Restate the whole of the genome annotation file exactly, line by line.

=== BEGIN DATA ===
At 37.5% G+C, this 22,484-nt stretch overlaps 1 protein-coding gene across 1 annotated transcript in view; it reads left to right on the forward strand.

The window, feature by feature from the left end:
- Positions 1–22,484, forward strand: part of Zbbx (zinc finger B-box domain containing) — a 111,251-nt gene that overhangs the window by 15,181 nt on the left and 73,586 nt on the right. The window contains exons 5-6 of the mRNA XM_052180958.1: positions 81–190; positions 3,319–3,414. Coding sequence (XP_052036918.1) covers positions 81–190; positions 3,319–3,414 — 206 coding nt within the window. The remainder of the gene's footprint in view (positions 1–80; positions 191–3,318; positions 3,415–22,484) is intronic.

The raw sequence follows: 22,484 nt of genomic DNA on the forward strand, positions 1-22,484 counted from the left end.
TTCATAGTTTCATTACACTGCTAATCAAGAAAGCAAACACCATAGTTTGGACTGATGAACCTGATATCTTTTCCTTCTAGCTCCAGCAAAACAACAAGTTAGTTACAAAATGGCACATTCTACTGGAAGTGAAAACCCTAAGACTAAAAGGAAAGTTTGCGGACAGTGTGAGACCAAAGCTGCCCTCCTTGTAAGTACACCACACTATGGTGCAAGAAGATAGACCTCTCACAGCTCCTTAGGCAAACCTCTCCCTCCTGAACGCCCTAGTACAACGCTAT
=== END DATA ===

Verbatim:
At 37.5% G+C, this 22,484-nt stretch overlaps 1 protein-coding gene across 1 annotated transcript in view; it reads left to right on the forward strand.

The window, feature by feature from the left end:
- Positions 1–22,484, forward strand: part of Zbbx (zinc finger B-box domain containing) — a 111,251-nt gene that overhangs the window by 15,181 nt on the left and 73,586 nt on the right. The window contains exons 5-6 of the mRNA XM_052180958.1: positions 81–190; positions 3,319–3,414. Coding sequence (XP_052036918.1) covers positions 81–190; positions 3,319–3,414 — 206 coding nt within the window. The remainder of the gene's footprint in view (positions 1–80; positions 191–3,318; positions 3,415–22,484) is intronic.

The raw sequence follows: 22,484 nt of genomic DNA on the forward strand, positions 1-22,484 counted from the left end.
TTCATAGTTTCATTACACTGCTAATCAAGAAAGCAAACACCATAGTTTGGACTGATGAACCTGATATCTTTTCCTTCTAGCTCCAGCAAAACAACAAGTTAGTTACAAAATGGCACATTCTACTGGAAGTGAAAACCCTAAGACTAAAAGGAAAGTTTGCGGACAGTGTGAGACCAAAGCTGCCCTCCTTGTAAGTACACCACACTATGGTGCAAGAAGATAGACCTCTCACAGCTCCTTAGGCAAACCTCTCCCTCCTGAACGCCCTAGTACAACGCTAT